Contact: James Peronto FOR IMMEDIATE RELEASE
301-713-0622 January 13, 2011
North American Winter Storm Forecasts to Get Boost from High-Tech NOAA Plane
NOAA has dispatched one of its highly specialized research aircraft to collect atmospheric data over the North Pacific Ocean to enhance forecasts of winter storms for the entire North American continent.
NOAA’s high-altitude, twin-engine Gulfstream IV-SP jet will be stationed at Yokota Air Force Base in Japan through February before repositioning to Honolulu in March. From these locations, the aircraft will be tasked by the National Centers for Environmental Prediction — a division of NOAA’s National Weather Service — to collect information such as wind speed and direction, pressure, temperature and humidity. The data will be sent via satellite to global operational weather forecasting centers and fed into sophisticated computer forecast models.
“Data collected from these flights will help provide a more refined snapshot of the atmosphere, which in turn improves forecasts,” said Louis Uccellini, Ph.D., director of the National Centers for Environmental Prediction, in Camp Springs, Md.
The reconnaissance missions have had a positive impact on global numerical weather prediction models which means better storm intensity and track forecasts, plus improved wind and precipitation forecasts.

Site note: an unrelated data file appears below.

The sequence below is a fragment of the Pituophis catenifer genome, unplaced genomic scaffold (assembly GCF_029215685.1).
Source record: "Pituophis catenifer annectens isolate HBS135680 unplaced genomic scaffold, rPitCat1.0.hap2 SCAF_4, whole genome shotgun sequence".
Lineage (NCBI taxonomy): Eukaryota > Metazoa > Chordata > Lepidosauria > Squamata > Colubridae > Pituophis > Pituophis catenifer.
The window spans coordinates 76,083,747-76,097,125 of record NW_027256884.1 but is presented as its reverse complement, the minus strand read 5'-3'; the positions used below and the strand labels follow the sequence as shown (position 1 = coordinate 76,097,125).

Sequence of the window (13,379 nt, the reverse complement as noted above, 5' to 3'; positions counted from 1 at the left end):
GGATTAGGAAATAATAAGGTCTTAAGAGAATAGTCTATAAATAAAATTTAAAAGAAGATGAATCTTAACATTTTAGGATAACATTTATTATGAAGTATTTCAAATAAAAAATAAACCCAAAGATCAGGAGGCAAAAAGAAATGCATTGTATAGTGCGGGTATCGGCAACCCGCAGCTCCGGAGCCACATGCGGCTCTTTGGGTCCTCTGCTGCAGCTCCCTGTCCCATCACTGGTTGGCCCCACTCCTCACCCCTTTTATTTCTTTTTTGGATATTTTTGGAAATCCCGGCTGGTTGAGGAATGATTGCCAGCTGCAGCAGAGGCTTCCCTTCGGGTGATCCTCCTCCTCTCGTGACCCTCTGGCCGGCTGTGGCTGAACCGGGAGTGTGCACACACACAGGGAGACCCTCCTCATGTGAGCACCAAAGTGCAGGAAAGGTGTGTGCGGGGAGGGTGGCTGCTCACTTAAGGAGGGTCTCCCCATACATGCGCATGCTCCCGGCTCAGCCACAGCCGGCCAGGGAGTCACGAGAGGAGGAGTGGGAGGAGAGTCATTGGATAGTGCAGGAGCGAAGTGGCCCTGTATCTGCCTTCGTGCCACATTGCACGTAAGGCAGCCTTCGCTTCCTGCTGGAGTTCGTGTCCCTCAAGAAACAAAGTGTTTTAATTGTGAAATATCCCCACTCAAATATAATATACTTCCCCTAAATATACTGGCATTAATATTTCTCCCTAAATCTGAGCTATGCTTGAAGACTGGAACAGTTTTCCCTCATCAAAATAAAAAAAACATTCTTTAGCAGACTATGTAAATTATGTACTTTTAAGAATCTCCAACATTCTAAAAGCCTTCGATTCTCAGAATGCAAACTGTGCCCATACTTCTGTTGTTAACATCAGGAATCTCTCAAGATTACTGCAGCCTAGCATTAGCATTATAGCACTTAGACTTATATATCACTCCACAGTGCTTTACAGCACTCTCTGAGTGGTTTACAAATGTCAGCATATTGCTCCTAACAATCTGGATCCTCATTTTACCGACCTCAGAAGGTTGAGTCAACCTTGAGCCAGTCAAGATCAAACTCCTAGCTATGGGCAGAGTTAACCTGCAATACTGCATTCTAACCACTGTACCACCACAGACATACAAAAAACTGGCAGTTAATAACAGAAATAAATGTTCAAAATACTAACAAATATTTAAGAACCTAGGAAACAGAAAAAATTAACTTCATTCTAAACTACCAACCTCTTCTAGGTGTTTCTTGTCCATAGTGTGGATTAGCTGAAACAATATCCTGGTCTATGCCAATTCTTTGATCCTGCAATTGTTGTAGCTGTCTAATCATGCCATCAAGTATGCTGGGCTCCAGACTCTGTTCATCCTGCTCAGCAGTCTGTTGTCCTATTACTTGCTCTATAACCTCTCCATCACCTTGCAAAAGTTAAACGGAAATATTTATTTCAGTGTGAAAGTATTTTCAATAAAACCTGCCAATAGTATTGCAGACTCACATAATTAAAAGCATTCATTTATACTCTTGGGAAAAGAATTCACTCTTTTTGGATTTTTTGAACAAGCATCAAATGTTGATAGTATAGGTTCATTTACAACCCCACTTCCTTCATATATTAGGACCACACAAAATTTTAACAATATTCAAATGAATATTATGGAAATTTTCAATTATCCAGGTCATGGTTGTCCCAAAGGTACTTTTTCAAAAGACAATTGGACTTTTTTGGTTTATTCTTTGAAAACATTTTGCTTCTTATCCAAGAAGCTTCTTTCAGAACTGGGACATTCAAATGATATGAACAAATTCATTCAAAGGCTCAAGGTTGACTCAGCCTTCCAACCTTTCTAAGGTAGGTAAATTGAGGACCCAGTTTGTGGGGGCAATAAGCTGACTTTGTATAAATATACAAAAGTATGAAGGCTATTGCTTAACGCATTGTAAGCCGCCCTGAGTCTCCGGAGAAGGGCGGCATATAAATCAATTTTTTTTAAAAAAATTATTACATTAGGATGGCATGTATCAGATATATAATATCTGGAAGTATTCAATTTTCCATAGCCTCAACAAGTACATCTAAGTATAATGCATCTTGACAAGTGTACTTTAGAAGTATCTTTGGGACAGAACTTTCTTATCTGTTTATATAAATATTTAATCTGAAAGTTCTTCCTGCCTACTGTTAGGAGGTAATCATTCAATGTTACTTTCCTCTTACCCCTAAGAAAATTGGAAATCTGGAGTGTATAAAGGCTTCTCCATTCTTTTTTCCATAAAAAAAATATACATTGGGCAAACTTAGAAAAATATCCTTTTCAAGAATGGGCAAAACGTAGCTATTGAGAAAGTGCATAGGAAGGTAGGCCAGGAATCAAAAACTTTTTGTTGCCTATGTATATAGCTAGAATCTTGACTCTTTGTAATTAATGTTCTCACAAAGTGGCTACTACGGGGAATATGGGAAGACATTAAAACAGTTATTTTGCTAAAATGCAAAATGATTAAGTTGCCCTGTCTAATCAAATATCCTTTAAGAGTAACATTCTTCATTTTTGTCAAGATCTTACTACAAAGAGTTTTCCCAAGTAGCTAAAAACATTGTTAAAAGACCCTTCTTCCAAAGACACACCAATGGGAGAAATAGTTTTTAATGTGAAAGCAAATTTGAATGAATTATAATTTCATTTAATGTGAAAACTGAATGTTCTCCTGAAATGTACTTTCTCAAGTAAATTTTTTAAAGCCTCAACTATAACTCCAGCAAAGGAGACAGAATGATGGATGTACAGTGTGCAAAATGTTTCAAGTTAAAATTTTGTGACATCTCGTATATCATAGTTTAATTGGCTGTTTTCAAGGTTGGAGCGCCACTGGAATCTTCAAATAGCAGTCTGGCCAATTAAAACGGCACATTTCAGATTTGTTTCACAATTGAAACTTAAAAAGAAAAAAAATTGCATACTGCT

Atmospheric data from the western Pacific, where most of North America’s weather originates, is scarce so NOAA incorporated the Japan-based missions into its annual Winter Storms Reconnaissance program in early 2009. Prior missions were flown from Alaska, Hawaii and the U.S. West Coast.
“By expanding our reach to Japan, we are able to gather data upstream of winter storms, thereby gaining more lead time for emergency managers and responders to prepare for the impacts of severe winter weather on lives and property,” said meteorologist and flight director Jack Parrish with the NOAA Office of Marine and Aviation Operations.
The Gulfstream IV is based at the NOAA Aircraft Operations Center, located at MacDill Air Force Base in Tampa, Fla. The plane is part of the NOAA fleet of research aircraft and ships operated, managed and maintained by the NOAA Office of Marine and Aviation Operations.
NOAA’s mission is to understand and predict changes in the Earth's environment, from the depths of the ocean to the surface of the sun, and to conserve and manage our coastal and marine resources. Visit us online at http://www.noaa.gov
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